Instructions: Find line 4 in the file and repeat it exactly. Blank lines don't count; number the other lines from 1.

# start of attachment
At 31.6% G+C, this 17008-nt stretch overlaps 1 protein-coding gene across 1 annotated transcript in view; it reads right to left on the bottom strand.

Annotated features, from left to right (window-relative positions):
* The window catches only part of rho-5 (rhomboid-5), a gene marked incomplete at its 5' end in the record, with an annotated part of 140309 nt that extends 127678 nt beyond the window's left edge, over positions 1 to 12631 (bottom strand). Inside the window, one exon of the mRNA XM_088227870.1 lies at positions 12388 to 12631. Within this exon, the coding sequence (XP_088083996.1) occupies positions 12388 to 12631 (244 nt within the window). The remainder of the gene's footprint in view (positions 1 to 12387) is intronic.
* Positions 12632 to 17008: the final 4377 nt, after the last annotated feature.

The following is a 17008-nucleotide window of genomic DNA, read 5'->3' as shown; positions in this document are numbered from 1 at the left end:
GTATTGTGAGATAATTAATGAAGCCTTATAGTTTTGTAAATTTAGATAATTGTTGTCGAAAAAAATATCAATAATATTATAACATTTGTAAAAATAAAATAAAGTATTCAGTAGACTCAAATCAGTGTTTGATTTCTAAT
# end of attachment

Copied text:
* Positions 12632 to 17008: the final 4377 nt, after the last annotated feature.